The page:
Otterden Chapel

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Click for larger image of Otterden Chapel - today (photo: Harold Wyld)
Otterden Chapel - today
Chapel interior, looking WNW (photo: Arthur Percival)
Chapel interior, looking WNW.
Stained glass windows in Otterden Chapel (photo: Arthur Percival)
Stained glass windows in Otterden Chapel
Stained glass windows in Otterden Chapel (photo: Arthur Percival)
Stained glass windows in Otterden Chapel
Stained glass windows in Otterden Chapel (photo: Arthur Percival)
Stained glass windows in Otterden Chapel
Otterden Chapel's open benches (photo: Arthur Percival)
'Chinese Chippendale' open benches
Otterden Chapel's font (photo: Arthur Percival)
The white marble font.

The Chapel of St Lawrence in the grounds of Otterden Place is, in the view of local historian Arthur Percival who has provided the following notes, "a wonderfully unspoilt period-piece". He writes:

"Otterden Church is dedicated to St Lawrence, martyred in Rome in 258 during the persecutions of the Emperor Valerian. He is remembered in 227 other pre-Reformation dedications in England. Several of them were early, like the famous Anglo-Saxon church at Bradford-on-Avon. So possibly the Otterden site is one of early Christian observance.

"However the present building is not medieval. It can only be described as a red-brick box, though of high-quality craftsmanship. There's no tower and, as Edward Hasted, the late 18th-century historian of Kent, noted, it doesn't look like a place of worship.

"It was built between 1753 and 1759 at the expense of the Rev Granville Wheler, who lived at Otterden Place. No-one knows what form its predecessor took, but probably it was modest in size. It had just three bells, presumably in some form of tower. In 1585 only one was left working.

"By the mid-18th century it was probably in very poor shape, like many other medieval churches at the time, and the Rev Wheler doubtless hankered after something new and fashionable. He may well have been the architect, as no other designer has been credited with the building, and in 1752 he had offered a design for a new roof for Sittingbourne Parish Church, which had been badly damaged by fire.

"The austerity of the exterior is not matched within. You might expect to see plain box-pews: instead there are comfortable open benches in the Chinese Chippendale taste. You could not, you dare not, doze off during the sermon. In the shallow chancel is a marble reredos of the kind with which Jane Austen would have been so familiar - with the Creed, the Lord's Prayer and the Ten Commandments incised in elegant gilded lettering. The font is a 'chaste' white marble bowl on a wrought-iron tripod.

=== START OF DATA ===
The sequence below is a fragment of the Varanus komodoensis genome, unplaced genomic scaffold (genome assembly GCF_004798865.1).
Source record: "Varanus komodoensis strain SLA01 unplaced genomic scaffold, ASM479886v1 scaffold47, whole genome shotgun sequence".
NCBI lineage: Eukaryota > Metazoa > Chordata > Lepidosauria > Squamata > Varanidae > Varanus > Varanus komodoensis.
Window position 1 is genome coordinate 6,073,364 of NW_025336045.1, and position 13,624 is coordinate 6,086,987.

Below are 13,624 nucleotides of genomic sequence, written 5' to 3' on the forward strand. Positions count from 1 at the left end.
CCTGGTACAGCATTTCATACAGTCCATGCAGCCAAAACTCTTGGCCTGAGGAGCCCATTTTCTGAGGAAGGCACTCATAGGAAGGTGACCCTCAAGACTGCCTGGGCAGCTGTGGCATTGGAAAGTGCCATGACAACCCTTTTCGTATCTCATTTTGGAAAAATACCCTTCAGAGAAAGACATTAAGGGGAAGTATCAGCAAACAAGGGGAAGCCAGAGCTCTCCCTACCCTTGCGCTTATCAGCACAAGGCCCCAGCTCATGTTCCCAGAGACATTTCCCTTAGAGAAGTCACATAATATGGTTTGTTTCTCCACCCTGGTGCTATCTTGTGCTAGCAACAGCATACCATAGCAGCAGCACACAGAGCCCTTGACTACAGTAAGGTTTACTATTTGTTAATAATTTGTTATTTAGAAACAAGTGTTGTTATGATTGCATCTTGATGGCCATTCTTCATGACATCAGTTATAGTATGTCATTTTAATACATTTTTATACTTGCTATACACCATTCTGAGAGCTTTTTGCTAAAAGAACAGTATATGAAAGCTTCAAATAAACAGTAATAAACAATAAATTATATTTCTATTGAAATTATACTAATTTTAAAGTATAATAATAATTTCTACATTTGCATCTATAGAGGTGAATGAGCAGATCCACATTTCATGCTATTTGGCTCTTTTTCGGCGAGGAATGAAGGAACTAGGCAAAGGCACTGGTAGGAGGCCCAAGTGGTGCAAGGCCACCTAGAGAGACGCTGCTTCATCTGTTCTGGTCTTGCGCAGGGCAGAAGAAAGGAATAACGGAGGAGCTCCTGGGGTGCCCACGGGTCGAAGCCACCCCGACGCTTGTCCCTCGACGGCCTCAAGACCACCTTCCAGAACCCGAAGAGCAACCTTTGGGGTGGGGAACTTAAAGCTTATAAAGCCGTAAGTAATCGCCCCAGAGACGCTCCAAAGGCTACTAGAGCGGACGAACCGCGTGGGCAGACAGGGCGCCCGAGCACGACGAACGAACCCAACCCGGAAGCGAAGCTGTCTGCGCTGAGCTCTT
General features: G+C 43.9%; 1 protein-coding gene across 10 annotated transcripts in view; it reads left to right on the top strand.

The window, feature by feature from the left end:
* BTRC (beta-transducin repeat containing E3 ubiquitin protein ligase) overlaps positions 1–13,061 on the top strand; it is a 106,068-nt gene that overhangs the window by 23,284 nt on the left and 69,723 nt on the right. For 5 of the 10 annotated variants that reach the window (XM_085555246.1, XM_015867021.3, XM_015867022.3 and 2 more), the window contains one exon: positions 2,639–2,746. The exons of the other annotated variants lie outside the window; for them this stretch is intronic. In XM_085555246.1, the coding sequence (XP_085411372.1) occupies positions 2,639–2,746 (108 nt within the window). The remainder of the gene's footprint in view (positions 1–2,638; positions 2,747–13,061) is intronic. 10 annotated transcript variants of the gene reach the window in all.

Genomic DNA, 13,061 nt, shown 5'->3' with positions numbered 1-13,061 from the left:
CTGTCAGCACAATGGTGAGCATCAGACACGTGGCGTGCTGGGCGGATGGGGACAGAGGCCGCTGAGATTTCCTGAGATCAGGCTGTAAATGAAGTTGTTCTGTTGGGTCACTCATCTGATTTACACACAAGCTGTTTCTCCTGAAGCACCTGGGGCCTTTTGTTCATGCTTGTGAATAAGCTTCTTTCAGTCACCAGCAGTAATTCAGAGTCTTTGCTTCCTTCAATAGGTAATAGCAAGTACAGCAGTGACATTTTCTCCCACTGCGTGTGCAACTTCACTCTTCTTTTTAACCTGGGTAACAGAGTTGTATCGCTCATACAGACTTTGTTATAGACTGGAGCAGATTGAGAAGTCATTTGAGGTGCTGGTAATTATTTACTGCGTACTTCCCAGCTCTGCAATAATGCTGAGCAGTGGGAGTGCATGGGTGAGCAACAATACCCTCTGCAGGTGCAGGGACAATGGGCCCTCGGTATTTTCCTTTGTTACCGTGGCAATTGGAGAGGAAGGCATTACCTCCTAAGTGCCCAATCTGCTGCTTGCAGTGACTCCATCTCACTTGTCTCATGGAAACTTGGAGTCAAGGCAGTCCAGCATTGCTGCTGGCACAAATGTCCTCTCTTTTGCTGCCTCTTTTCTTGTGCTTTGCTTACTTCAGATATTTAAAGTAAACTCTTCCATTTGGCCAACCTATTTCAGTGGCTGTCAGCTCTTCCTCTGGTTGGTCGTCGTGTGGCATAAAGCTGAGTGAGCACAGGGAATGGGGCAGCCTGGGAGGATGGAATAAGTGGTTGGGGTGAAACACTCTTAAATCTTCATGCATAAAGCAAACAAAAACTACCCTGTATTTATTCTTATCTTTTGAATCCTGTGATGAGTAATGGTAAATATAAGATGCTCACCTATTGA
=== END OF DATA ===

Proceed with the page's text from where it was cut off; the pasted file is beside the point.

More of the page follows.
"But the Rev Wheeler was no vandal. The finest treasures of the medieval church were carefully preserved, some of them in a shallow annexe on the north side whose floor level is a lot lower than the rest of the structure and which may represent a small survival of the older building.

"These treasures are all monuments, and very grand some of them are, too. A visit to the Church is well worthwhile just to enjoy them. For lovers of brasses there is a very fine one in memory of Thomas Seintleger, who died in 1408.

"What impress most because of their scale and splendour are those to William Lewin (died 1598), John Bunce (died 1611) and Sir Justinian Lewin (died 1620). Like so many others of the period, all are in full-blooded Renaissance style, though it was to be another 50 years before this became generally fashionable in building design..

"It was William Lewin, a lawyer, who bought Otterden Place from the explorer Sir Humphrey Gilbert. The monument to his son Justinian, more naturalistic in its depictions than the other two, is probably by the famous monument designer Epiphanius Evesham, whose work can also be seen at nearby Boughton-under-Blean and Lynsted Churches."

The Chapel Today

Otterden Church was declared redundant some years ago, and now serves as a private chapel for Otterden Place. However public worship still takes place there, normally in the form of Evensong on the first Sunday of each month from April to September. In addition weddings, baptisms and funerals take place from time to time.

Otterden is part of a combined benefice with Eastling and Stalisfield. It is within the parish of 'Stalisfield with Otterden', and the parish church is St Mary's, Stalisfield. 


Priest-in-charge: Rev'd Caroline Pinchbeck
The Rectory, Newnham Lane, Eastling ME13 0AS ( 01795 890487.
Curate: Rev'd Angela Cheeseman ( 01795 890629.
Mr Norman Fowler ( 01795 890412
and Mr Hugh Perks ( 01795 890603.

Parochial Church Council
Chairman: Rev Caroline Pinchbeck
Secretary: Mrs Jan Beckenham
Treasurer: Dr Steve Ruston
Churchwardens: Mrs Pat Thompson, Martin Beckenham

Plaque to G H Wheler d 1827 (photo: Arthur Percival)
Monument to Wm Lewin d1598 (photo: Arthur Percival)
Monument to Sir Justinian Lewin d1620 (photo: Arthur Percival)
Monument to Dot and John Bunce (photo: Arthur Percival)
G H Wheler d 1827
Wm Lewin d 1598
Sir Justinian Lewin d 1620
John and Dot Bunce

This page was last updated on July 7, 2008